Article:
Review Summary: Isn't Anything inspired a legion of imitators. One can see why, both in the strengths and weaknesses of this spotty debut. A curio for history's sake, to be seen eternally as the little brother of Loveless, and this is how it should be.1 of 1 thought this review was well written
Let me get it out of the way: this really is just a precursor to Loveless. It has only hints of what would make MBV great. The production is much too dry, and there's a lot less noise than I could do with. Most songs are too skeletal to please fans like me who prefer their lusher arrangements. The drum sound is pretty awful, and the vocals stand out too much for a shoegaze album. But really, this is still Loveless-lite, so it's still fine.
To begin, the funky/ noisy 'Soft As Snow' has swirls of wonderful noise and Belinda croons, but the arrangement is too stark at most points, with the guitars pushed down and the drums and bass leading. Rather strange for shoegaze, especially since the drums are just nauseating. Kevin's lyrics are a little too overt here, as well. "Can I touch you there?" is just a silly, furtive little line that seems out of place.
'Lose My Breath' is definitely more of Loveless caliber, with Belinda beauty by the basketful and the throbbing sensuality of pulsing drums and guitar washes. However, again the verses are too dry, with little in the way of arrangement or lush sound. I can't stress enough that the occasional moments of beauty within each song is what makes this album worthwhile; it just can't maintain the consistency of Loveless.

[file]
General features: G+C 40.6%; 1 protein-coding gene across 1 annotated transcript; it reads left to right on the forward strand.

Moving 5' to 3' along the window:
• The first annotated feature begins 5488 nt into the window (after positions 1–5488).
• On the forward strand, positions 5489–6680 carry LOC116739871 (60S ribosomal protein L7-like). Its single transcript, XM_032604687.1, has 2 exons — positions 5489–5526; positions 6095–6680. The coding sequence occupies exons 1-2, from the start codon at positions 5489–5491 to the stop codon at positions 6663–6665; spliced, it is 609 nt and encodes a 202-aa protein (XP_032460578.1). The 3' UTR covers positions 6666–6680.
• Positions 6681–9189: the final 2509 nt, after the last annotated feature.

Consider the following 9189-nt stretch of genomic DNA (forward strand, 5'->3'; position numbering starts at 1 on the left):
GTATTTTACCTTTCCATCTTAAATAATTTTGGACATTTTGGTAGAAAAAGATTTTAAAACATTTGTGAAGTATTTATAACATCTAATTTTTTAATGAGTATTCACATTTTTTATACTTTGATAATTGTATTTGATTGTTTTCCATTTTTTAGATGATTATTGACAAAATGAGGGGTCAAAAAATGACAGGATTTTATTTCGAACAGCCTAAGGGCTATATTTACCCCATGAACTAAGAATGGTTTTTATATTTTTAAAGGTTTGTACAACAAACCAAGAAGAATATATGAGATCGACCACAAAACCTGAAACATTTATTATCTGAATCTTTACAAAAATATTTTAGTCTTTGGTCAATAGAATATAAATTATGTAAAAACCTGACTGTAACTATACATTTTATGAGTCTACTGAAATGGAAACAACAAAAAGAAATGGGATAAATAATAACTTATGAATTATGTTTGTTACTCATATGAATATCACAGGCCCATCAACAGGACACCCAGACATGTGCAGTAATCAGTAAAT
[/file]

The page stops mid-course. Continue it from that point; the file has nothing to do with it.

'Cupid Come' again has a nauseating drum sound, quite unpleasant, lumbering and clumsy. The guitar parts are at times a whirlpool of beauty, but mostly unremarkable strumming more in tune with earlier, less talented MBV. The final swath of buzzing guitar really does have a great pull, but it plies white noise as a vice where Loveless would later use evocative samples and glide guitar in a dense haze. Again, embryonic in its approach, certainly one can tell it is pre-Loveless.
'You're Still In A Dream' is perhaps the first consistent song here, with a great lead guitar part and vocal textures during the verses that put the song halfway between dreamy bliss and blistering rock. The drums are less obtrusive, the verses are better arranged in the iconic MBV style, and everything coheres better here than on previous songs. It rocks and squalls pretty noise in equal measure, an impressive feat here.
'No More Sorry' fashions a story song about an abused woman into a shimmering soundscape of throbbing, orchestral, turbulent guitar sound. Not as much of a song as most, but certainly indicative of what they would soon accomplish in the coming years.
'All I Need' is another strong number, waves of droning noise and vocal accentuations eventually bleeding into a delirious, warped sort of calliope-style guitar pool.
Though 'Feed Me With Your Kiss' rocks hard, it isn't as blissfully crushing and sick as its cousin 'You Made Me Realize'. Its waves of pummelling guitars are pretty nifty though, even if they get pushed down too much to bring out the vocals in the verses. A fine track, really.
'Sueisfine' mutates into suicide. A lovely rocker sometimes, but the bass is too heavy and dark, and the drums, again, suck. A marred gem.
The rest? Just the same. All commendable efforts, but just not enough for me. There's just no stressing it enough; Loveless is far superior to this album and most others. This is a curiosity to be enjoyed from time to time. An inconsistent album with many highlights amid myriad flaws.